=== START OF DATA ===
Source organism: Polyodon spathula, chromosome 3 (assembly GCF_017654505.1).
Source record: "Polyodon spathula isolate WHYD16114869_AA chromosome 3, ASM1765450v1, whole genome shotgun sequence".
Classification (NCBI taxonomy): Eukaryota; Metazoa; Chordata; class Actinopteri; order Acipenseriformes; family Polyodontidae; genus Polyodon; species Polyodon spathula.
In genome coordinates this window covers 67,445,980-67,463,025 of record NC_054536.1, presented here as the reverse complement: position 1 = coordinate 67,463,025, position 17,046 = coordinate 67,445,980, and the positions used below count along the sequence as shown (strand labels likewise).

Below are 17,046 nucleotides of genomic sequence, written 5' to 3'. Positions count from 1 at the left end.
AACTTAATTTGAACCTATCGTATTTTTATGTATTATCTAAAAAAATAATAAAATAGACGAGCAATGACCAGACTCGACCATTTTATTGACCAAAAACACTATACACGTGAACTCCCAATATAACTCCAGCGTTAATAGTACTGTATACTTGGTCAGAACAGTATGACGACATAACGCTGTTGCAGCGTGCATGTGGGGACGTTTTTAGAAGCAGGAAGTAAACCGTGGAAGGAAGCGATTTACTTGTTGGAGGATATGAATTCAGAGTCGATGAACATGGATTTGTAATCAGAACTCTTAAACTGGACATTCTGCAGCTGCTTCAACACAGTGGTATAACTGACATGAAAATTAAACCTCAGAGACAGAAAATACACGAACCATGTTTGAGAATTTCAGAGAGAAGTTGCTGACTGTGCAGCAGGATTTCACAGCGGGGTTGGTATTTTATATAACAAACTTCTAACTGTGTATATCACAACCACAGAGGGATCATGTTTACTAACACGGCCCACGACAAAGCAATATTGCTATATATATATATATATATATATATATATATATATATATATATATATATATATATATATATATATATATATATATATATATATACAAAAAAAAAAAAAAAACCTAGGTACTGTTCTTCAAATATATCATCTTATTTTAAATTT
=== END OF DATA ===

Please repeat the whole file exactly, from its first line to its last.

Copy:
Source organism: Polyodon spathula, chromosome 3 (assembly GCF_017654505.1).
Source record: "Polyodon spathula isolate WHYD16114869_AA chromosome 3, ASM1765450v1, whole genome shotgun sequence".
Classification (NCBI taxonomy): Eukaryota; Metazoa; Chordata; class Actinopteri; order Acipenseriformes; family Polyodontidae; genus Polyodon; species Polyodon spathula.
In genome coordinates this window covers 67,445,980-67,463,025 of record NC_054536.1, presented here as the reverse complement: position 1 = coordinate 67,463,025, position 17,046 = coordinate 67,445,980, and the positions used below count along the sequence as shown (strand labels likewise).

Below are 17,046 nucleotides of genomic sequence, written 5' to 3'. Positions count from 1 at the left end.
AACTTAATTTGAACCTATCGTATTTTTATGTATTATCTAAAAAAATAATAAAATAGACGAGCAATGACCAGACTCGACCATTTTATTGACCAAAAACACTATACACGTGAACTCCCAATATAACTCCAGCGTTAATAGTACTGTATACTTGGTCAGAACAGTATGACGACATAACGCTGTTGCAGCGTGCATGTGGGGACGTTTTTAGAAGCAGGAAGTAAACCGTGGAAGGAAGCGATTTACTTGTTGGAGGATATGAATTCAGAGTCGATGAACATGGATTTGTAATCAGAACTCTTAAACTGGACATTCTGCAGCTGCTTCAACACAGTGGTATAACTGACATGAAAATTAAACCTCAGAGACAGAAAATACACGAACCATGTTTGAGAATTTCAGAGAGAAGTTGCTGACTGTGCAGCAGGATTTCACAGCGGGGTTGGTATTTTATATAACAAACTTCTAACTGTGTATATCACAACCACAGAGGGATCATGTTTACTAACACGGCCCACGACAAAGCAATATTGCTATATATATATATATATATATATATATATATATATATATATATATATATATATATATATATATATATATATATATATATATATACAAAAAAAAAAAAAAAACCTAGGTACTGTTCTTCAAATATATCATCTTATTTTAAATTT